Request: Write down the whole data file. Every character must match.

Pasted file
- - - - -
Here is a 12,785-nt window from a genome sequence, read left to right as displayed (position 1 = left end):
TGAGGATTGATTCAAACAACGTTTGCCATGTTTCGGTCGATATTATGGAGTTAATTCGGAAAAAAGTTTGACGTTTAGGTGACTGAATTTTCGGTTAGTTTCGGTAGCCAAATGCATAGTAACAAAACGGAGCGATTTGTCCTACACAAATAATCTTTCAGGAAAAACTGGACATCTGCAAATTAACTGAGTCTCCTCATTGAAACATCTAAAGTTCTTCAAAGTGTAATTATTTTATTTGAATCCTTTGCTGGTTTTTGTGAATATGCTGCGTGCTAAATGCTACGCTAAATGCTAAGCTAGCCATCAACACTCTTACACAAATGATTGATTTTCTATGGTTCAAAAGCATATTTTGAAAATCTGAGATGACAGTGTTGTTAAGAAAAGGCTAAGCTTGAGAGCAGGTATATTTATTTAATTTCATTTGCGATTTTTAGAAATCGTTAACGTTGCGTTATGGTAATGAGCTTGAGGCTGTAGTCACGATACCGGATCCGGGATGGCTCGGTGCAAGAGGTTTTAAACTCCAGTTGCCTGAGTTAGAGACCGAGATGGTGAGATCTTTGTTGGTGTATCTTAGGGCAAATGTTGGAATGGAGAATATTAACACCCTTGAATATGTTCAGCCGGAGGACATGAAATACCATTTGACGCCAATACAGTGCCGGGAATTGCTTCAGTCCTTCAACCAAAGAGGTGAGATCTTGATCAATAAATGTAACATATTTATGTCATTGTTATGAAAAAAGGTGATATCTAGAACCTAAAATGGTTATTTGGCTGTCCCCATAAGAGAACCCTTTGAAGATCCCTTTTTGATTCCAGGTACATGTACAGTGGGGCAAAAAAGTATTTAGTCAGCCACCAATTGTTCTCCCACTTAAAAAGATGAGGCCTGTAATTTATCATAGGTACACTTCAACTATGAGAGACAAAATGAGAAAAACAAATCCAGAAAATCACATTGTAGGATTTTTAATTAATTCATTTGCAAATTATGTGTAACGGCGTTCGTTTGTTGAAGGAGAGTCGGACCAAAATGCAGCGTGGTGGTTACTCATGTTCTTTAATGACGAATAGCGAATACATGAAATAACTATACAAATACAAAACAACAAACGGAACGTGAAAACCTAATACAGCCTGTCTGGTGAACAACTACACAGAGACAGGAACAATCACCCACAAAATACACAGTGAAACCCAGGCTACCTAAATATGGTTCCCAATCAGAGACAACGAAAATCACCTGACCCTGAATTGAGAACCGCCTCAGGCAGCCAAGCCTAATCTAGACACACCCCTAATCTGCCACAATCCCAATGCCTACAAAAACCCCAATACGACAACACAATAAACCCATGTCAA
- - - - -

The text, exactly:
Here is a 12,785-nt window from a genome sequence, read left to right as displayed (position 1 = left end):
TGAGGATTGATTCAAACAACGTTTGCCATGTTTCGGTCGATATTATGGAGTTAATTCGGAAAAAAGTTTGACGTTTAGGTGACTGAATTTTCGGTTAGTTTCGGTAGCCAAATGCATAGTAACAAAACGGAGCGATTTGTCCTACACAAATAATCTTTCAGGAAAAACTGGACATCTGCAAATTAACTGAGTCTCCTCATTGAAACATCTAAAGTTCTTCAAAGTGTAATTATTTTATTTGAATCCTTTGCTGGTTTTTGTGAATATGCTGCGTGCTAAATGCTACGCTAAATGCTAAGCTAGCCATCAACACTCTTACACAAATGATTGATTTTCTATGGTTCAAAAGCATATTTTGAAAATCTGAGATGACAGTGTTGTTAAGAAAAGGCTAAGCTTGAGAGCAGGTATATTTATTTAATTTCATTTGCGATTTTTAGAAATCGTTAACGTTGCGTTATGGTAATGAGCTTGAGGCTGTAGTCACGATACCGGATCCGGGATGGCTCGGTGCAAGAGGTTTTAAACTCCAGTTGCCTGAGTTAGAGACCGAGATGGTGAGATCTTTGTTGGTGTATCTTAGGGCAAATGTTGGAATGGAGAATATTAACACCCTTGAATATGTTCAGCCGGAGGACATGAAATACCATTTGACGCCAATACAGTGCCGGGAATTGCTTCAGTCCTTCAACCAAAGAGGTGAGATCTTGATCAATAAATGTAACATATTTATGTCATTGTTATGAAAAAAGGTGATATCTAGAACCTAAAATGGTTATTTGGCTGTCCCCATAAGAGAACCCTTTGAAGATCCCTTTTTGATTCCAGGTACATGTACAGTGGGGCAAAAAAGTATTTAGTCAGCCACCAATTGTTCTCCCACTTAAAAAGATGAGGCCTGTAATTTATCATAGGTACACTTCAACTATGAGAGACAAAATGAGAAAAACAAATCCAGAAAATCACATTGTAGGATTTTTAATTAATTCATTTGCAAATTATGTGTAACGGCGTTCGTTTGTTGAAGGAGAGTCGGACCAAAATGCAGCGTGGTGGTTACTCATGTTCTTTAATGACGAATAGCGAATACATGAAATAACTATACAAATACAAAACAACAAACGGAACGTGAAAACCTAATACAGCCTGTCTGGTGAACAACTACACAGAGACAGGAACAATCACCCACAAAATACACAGTGAAACCCAGGCTACCTAAATATGGTTCCCAATCAGAGACAACGAAAATCACCTGACCCTGAATTGAGAACCGCCTCAGGCAGCCAAGCCTAATCTAGACACACCCCTAATCTGCCACAATCCCAATGCCTACAAAAACCCCAATACGACAACACAATAAACCCATGTCAA